Observations from projects show that teams use valuable visualizations of requirements on epic (feature) level. i.e. on the level above user stories. These visualizations are used to derive user stories. These epics are typically not added on the top level of a backlog yet are refined and decomposed in the course of development into user stories.

The benefit of this visualization is that a team still has a representation of an epic when it is already decomposed into smaller parts within the backlog. This representation is used to steer development of the related user stories, to derive acceptance criteria for functionality and quality attributes; and for agreement about the comfort level to which an epic is developed, thus avoiding gold-plating of requirements.

In the development of requirements from themes to epics to user stories the teams work with visual representation as follows:

  • The team creates a visualization for a requirement as soon as they recognise value in having a visualization. Not all requirements need visualization. For example the systems quality requirement “availability: 95%” is probably not a candidate for visualization. This requirement rather is represented by a quality requirement card on the project planning board. Good practice is to restrict visualization to important requirements.
  • The team develops the requirement by adding information to the visualization and reflecting important changes to the backlog items, for example by creation of a spike user story to gain more information about a requirement. This is done regularly in backlog refinement sessions.
  • The team also decides on the maturity level of the requirement. The maturity level is a visual indicator for the team to steer the focus of work. The maturity of a requirement has to go from star to road level as the requirement is discussed and understood and finally decomposed into user stories and tasks. As a general rule a team shall invest more effort into requirements that are near implementation (on tree level) than on anything vague in the future (star level); and shall invest more effort into a requirement for which the maturity level is not yet agreed, i.e. some stakeholders claim it is still on cloud level while others claim it is already on tree level.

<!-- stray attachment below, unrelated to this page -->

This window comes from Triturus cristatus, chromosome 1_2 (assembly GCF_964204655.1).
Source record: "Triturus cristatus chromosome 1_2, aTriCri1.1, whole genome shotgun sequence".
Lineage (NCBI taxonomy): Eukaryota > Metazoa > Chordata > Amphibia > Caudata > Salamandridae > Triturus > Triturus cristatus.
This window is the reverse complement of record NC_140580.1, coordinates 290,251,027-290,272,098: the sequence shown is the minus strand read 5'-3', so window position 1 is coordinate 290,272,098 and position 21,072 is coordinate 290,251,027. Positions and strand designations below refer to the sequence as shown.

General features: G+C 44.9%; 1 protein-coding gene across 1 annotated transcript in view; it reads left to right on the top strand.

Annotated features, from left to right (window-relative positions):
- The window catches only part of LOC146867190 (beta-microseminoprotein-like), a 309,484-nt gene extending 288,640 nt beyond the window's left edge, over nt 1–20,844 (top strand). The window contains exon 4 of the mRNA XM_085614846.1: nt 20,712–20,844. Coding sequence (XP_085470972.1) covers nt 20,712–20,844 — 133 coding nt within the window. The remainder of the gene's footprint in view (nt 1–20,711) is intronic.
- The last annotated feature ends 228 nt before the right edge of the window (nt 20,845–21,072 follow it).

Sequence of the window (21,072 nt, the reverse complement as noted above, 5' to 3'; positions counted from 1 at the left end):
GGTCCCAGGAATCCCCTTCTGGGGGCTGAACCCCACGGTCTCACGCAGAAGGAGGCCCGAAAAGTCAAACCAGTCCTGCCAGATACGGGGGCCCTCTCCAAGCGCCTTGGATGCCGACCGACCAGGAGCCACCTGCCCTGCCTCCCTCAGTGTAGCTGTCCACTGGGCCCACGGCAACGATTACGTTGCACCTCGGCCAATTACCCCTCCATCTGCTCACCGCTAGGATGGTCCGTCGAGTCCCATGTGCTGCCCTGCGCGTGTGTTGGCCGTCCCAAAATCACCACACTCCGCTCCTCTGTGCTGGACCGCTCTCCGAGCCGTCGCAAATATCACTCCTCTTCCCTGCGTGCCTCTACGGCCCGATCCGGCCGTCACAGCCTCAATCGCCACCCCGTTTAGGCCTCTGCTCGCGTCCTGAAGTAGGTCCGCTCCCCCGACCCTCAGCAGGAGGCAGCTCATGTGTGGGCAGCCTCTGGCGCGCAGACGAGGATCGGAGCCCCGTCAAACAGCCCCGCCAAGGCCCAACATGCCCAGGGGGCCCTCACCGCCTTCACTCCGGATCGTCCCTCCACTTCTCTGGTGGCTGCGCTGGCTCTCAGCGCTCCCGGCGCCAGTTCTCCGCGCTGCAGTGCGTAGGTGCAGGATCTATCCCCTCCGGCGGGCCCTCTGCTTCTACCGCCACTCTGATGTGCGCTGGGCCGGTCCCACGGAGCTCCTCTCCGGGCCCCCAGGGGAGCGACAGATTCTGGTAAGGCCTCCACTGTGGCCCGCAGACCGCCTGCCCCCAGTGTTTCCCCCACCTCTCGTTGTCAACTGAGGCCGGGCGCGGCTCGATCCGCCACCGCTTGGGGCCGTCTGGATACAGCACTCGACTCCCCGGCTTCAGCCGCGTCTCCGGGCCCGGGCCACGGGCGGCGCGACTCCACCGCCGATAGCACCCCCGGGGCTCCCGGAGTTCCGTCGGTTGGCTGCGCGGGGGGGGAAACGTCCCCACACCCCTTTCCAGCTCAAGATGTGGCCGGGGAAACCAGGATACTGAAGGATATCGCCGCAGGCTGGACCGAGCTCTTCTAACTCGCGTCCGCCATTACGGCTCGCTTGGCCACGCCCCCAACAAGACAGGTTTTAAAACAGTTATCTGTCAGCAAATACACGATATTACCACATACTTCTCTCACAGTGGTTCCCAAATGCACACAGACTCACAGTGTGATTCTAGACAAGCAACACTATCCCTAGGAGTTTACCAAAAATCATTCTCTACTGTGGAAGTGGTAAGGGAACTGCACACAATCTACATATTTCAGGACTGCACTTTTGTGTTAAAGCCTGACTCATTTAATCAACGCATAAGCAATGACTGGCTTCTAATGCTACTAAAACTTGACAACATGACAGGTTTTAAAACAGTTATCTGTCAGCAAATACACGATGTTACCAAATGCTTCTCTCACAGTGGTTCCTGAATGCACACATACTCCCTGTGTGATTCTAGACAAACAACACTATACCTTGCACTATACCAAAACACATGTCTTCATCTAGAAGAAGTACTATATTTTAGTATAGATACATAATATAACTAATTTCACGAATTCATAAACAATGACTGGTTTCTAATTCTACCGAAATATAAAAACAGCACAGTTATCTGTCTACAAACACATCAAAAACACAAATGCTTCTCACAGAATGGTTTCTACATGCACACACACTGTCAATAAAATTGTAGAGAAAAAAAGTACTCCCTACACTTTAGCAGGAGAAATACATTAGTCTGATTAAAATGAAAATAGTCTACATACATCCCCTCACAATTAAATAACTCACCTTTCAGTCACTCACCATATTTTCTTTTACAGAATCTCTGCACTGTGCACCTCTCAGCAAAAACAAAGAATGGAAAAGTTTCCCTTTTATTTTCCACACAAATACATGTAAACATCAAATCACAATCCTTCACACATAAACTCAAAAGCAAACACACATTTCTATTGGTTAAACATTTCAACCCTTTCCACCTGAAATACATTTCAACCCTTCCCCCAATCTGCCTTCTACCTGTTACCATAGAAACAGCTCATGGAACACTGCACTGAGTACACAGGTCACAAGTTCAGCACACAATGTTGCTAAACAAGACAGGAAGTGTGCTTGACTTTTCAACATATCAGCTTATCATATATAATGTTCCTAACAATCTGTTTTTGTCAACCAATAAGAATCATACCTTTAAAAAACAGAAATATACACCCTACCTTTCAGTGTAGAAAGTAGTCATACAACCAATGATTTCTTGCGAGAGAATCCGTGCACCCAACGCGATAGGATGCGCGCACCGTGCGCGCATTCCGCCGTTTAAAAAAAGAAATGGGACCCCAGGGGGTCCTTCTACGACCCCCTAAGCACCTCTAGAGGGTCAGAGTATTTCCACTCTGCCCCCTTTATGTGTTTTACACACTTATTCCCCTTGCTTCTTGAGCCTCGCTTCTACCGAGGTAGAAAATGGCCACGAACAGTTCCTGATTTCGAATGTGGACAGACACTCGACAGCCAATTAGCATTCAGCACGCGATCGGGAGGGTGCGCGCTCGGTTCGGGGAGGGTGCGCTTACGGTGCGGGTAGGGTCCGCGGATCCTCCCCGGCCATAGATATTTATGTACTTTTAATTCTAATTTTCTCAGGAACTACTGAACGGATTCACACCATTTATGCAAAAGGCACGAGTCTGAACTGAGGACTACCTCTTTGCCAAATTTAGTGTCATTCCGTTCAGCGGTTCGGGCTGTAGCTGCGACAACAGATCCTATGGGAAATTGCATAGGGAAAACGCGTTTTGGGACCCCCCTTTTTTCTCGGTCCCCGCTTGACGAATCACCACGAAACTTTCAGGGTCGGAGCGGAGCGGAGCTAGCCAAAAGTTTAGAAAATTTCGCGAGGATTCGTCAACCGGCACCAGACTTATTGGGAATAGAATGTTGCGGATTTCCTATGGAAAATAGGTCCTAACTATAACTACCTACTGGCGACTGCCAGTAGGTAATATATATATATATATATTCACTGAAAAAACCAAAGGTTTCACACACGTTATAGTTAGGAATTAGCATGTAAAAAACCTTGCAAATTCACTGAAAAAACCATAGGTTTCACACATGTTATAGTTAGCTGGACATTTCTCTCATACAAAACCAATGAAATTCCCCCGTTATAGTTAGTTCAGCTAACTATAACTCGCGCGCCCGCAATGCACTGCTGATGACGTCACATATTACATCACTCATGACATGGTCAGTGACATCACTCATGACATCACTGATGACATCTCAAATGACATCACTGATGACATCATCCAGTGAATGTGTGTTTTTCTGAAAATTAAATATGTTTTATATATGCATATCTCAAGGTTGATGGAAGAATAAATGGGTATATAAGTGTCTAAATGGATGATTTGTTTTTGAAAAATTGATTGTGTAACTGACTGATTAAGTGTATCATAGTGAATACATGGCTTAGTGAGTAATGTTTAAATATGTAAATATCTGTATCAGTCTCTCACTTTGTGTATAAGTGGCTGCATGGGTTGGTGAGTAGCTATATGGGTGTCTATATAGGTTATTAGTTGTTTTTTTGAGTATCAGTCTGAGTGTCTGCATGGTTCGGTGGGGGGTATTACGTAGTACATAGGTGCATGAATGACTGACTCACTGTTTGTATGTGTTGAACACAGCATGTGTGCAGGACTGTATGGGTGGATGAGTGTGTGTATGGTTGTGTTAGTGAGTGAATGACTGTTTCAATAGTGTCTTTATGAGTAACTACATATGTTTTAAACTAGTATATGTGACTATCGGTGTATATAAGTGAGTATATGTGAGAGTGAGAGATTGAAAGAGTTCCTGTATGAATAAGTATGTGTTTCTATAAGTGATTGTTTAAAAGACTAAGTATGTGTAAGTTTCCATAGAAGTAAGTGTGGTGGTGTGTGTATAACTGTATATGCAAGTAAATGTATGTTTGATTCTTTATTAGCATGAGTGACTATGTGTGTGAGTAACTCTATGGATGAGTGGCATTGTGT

We recommend creating visualizations for important requirements only. Unluckily importance again is a kind of priority of a requirement. So the team has to agree about a lightweight pre-prioritization process. The team might use an explicit technique like [1] – but this is not a lightweight process. You can apply a more lightweight version of [1]. The identification of a set of criteria with predefined values for every single criterion and a formula that calculates a (to be discussed) priority indicator is a more lightweight process. We recommend the usage of a project and environment specific checklist to identify criteria. This checklist represents the relevant criteria to discuss and fosters the team discussion to come to a decision if a specific requirement is important, i.e. if there is a value in creating visualization for this requirement. An exemplary checklist would be:

  • Business Value (use planning poker to agree about the number)
  • Suitable for visualization (business process, user interaction, story-telling item, statistics, …)
  • Architectural impact (low, medium , high)
  • Alignment with strategic development roadmap (low, medium , high)

According to this list we would recommend a visualization for a requirement with high relative business value, that represents a user interaction and is strongly aligned with the strategic development roadmap. We recommend leading this discussion when a requirement changes maturity level into a specific and agreed status. For example as soon as the team agrees that the maturity of an epic changes from cloud to tree, the team takes the decision whether a visualization shall be created of not.